Refugees Magazine, 1 May 1996
Transit migrants: a new phenomenon
The collapse of the USSR, and the subsequent liberalization of CIS societies, led to a dramatic increase in migratory movements, both within and from outside the region. A substantial number of people began using CIS countries as a stepping stone to the West – something no one would have even considered doing a decade ago.
The lack of agreement between CIS countries on matters such as visas and management of joint borders, coupled with drastically weakened control of borders with several non-CIS countries, has meant that CIS countries are now relatively easy to access – and therefore attractive to transit migrants.
During the early 1990s, migrants from as far afield as Africa and Southeast Asia, and particularly from China, Afghanistan and Iraq, began arriving in CIS countries, hoping to proceed from there to a new life in Western Europe or North America. Their reasons for moving are varied:
At the same time that entering CIS countries has become easier, crossing into Western Europe has become more difficult. As a result, many would-be transit migrants find themselves trapped in the CIS region or in Central Europe, creating a problem for their hosts, who are unused to such a situation, and ill-equipped to deal with it. The migrants themselves suffer. Genuine refugees, who run up against the authorities in a country that still lacks a system for determining refugee status, risk being pushed back to their home countries, where they could be in danger. Economic migrants may spend years, and all their life savings, only to end up in a worse situation than they were in to begin with. Migrants who fall into the hands of traffickers (see below) have been known to lose first of all their money and then their lives.
IOM studies suggest that transit migrants are predominantly young (under 30 years old) and from urban areas of their home countries. Most of them are educated. Many of those coming from other CIS countries had a dependable source of subsistence in their home country: full-time employment, contract work or their own business. A lack of accurate information plays a key role in the decision to migrate. Before they set out (on what, for many, is an epic and fruitless journey), most transit migrants have an unrealistic vision of conditions in the countries where they are aiming to live and of the hardships of the voyage.
The human trade: trafficking in migrants
As a result of increasing numbers of would-be migrants, restricted immigration in most developed countries and the potential for significant profit, trafficking in migrants has become a 'high gain, low risk' venture. Legal sanctions against traffickers in many countries are non-existent, light or difficult to apply. Not surprisingly, organized crime syndicates which traditionally dealt in arms or drugs are finding the trade in human cargo increasingly attractive. In the CIS countries, the problem is comparatively new, but it is growing at an alarming speed as smugglers benefit from relatively weak border controls and inexpensive yet comprehensive transport routes. These factors are being exploited as migration controls tighten along other traditional trafficking routes.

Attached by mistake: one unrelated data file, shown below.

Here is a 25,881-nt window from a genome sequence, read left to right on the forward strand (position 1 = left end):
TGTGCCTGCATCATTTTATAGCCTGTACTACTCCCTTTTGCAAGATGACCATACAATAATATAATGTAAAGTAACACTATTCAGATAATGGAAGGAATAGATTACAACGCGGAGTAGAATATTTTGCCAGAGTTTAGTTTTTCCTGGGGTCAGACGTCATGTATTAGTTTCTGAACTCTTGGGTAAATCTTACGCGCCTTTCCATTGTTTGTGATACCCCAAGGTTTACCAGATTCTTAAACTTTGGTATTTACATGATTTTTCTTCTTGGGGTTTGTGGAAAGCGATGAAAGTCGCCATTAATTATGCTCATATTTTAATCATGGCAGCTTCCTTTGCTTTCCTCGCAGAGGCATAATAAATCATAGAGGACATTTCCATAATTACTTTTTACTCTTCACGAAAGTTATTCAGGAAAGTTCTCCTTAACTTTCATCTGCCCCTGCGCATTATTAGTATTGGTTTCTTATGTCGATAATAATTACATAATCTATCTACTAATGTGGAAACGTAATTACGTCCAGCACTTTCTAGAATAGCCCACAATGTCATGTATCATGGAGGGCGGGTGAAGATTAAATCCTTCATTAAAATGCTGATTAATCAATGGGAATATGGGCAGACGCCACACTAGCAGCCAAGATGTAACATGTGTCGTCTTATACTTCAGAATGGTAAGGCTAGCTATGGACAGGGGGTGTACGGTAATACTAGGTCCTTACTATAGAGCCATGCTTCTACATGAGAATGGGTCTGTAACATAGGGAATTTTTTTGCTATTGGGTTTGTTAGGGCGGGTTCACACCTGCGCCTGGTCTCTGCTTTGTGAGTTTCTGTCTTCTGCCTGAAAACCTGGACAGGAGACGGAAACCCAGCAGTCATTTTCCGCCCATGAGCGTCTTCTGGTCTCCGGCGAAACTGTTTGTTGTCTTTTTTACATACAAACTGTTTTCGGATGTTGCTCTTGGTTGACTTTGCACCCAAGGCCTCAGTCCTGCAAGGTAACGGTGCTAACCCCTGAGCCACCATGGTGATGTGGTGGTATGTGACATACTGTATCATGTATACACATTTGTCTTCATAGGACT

Two major trafficking trends can be identified in the CIS region. One is the use of the CIS and neighbouring countries as a transit zone for trafficked migrants bound for the West. Local and international smuggling syndicates provide trafficking services mostly to migrants – including both economic migrants and genuine refugees – from Africa and South and East Asia. Generally, they are bound for Western Europe and North America. The numbers are staggering: in Moscow alone, by some estimates, up to 250,000 Asians, mainly Chinese and Sri Lankan Tamils, are waiting for traffickers to arrange their travel to the U.S. The routes used to smuggle these migrants are increasing in volume and complexity, and can include several modes of transport, depending on the country of origin and of final destination. For example, Chinese migrants often travel by air via Hong Kong, Singapore, Bangkok and Moscow. From there, they fly to a western European destination or to the U.S. via London or Cuba, Nicaragua and Panama. Other Asian, African and Arab migrants travel by land through the Baltic States and then by boat to Scandinavia, with possible onward travel to North America. Bulgaria, Moldova, Ukraine and Belarus are also affected by trafficking as migrants traverse these countries in an attempt to reach Western Europe. Trafficked migrants often have to endure overcrowding and insufficient food and water during long journeys, which on several tragic occasions have led to multiple deaths. Although it is impossible to accurately assess the number of lives lost in this way, it may be as many as several hundred a year.
A second major trend that is particularly exploitative and abusive is the trafficking of women from the CIS countries themselves to the West for prostitution. In search of work, and unable to migrate legally to the West, it is believed that thousands of such women have been recruited by agents or syndicates to work as hostesses or 'entertainers,' only to find themselves forced into prostitution in Western Europe.
As is the case with all countries affected by trafficking in migrants, the phenomenon potentially poses a grave threat to the security and welfare of the CIS countries. The financial gain involved in this expanding business is a potential source of corruption for those involved in the migration process, be they airline employees, border guards or other government officials. The criminal element that is linked to trafficking also undermines state security. In order to combat the illicit activity of trafficking in migrants, strengthened national measures and closer international cooperation must be priorities for all nations.